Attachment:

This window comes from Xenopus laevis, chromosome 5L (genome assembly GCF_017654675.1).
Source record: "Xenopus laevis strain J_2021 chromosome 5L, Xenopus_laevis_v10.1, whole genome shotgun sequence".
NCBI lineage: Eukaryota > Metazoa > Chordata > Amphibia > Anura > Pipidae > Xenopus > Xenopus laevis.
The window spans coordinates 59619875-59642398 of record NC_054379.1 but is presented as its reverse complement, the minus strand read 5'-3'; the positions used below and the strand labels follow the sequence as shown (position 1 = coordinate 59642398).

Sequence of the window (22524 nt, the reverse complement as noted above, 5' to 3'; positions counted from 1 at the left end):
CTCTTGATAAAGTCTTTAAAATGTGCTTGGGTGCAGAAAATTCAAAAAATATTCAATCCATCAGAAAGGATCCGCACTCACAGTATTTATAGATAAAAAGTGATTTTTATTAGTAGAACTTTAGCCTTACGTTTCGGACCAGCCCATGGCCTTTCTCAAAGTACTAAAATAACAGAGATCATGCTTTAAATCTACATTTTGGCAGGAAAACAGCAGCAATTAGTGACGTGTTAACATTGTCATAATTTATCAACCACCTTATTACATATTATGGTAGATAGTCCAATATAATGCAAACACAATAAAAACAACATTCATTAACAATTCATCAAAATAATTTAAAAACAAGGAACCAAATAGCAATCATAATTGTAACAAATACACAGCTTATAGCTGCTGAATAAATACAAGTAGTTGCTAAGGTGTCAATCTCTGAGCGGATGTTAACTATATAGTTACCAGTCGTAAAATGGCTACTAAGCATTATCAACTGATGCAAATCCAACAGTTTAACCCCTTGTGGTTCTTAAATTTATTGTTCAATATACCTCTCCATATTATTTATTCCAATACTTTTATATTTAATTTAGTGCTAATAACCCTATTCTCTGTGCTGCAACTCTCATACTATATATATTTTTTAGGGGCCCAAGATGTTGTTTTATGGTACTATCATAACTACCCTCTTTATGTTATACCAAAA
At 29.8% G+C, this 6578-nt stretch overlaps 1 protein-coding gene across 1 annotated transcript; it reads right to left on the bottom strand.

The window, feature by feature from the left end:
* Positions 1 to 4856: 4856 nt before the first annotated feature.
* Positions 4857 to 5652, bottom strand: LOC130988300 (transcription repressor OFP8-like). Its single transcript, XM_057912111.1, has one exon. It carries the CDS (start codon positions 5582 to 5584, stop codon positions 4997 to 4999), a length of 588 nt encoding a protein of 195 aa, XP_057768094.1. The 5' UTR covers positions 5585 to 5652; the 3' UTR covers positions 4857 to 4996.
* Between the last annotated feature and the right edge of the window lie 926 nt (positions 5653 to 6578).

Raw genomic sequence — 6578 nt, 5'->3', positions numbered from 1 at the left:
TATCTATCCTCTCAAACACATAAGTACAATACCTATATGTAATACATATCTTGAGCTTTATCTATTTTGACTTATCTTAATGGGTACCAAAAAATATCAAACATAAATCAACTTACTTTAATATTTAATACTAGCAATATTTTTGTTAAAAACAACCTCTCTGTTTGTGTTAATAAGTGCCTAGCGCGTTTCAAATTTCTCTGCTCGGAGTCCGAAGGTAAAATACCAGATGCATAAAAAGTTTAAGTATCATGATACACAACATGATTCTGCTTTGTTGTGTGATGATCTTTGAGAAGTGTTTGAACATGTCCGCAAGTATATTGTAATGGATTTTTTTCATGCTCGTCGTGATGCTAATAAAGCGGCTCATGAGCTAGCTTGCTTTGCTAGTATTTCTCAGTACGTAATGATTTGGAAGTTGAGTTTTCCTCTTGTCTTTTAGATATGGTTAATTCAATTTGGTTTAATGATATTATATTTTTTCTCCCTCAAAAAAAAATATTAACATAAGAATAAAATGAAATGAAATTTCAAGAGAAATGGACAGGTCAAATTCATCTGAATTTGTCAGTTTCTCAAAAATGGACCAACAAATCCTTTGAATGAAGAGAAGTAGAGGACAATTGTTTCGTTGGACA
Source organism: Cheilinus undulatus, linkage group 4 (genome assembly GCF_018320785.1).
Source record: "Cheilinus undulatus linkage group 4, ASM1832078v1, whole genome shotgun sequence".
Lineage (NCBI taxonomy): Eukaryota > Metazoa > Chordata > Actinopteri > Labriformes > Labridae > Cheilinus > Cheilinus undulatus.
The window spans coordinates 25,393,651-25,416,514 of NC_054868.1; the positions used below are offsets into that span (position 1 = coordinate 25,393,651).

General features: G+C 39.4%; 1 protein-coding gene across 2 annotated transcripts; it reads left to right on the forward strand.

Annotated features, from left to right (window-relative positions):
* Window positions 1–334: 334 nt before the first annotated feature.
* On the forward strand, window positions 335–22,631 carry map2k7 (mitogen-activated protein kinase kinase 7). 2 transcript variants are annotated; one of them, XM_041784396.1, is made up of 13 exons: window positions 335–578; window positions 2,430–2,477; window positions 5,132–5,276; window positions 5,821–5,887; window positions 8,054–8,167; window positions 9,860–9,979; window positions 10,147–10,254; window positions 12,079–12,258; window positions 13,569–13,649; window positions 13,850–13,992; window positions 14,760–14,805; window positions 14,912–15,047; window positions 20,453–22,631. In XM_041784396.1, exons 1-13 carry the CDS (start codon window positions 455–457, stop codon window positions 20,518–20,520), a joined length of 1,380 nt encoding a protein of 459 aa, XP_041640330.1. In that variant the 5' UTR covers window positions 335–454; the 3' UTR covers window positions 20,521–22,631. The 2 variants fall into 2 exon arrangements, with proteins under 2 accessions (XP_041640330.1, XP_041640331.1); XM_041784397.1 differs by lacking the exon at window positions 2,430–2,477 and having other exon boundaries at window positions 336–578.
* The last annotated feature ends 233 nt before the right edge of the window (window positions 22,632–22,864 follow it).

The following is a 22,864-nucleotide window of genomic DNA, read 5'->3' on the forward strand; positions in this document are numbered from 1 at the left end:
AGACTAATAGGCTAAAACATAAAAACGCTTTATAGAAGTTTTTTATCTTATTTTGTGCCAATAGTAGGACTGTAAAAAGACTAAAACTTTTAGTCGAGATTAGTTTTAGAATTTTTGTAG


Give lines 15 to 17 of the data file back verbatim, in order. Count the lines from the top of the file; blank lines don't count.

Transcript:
Source record: "Cheilinus undulatus linkage group 4, ASM1832078v1, whole genome shotgun sequence".
Lineage (NCBI taxonomy): Eukaryota > Metazoa > Chordata > Actinopteri > Labriformes > Labridae > Cheilinus > Cheilinus undulatus.
The window spans coordinates 25,393,651-25,416,514 of NC_054868.1; the positions used below are offsets into that span (position 1 = coordinate 25,393,651).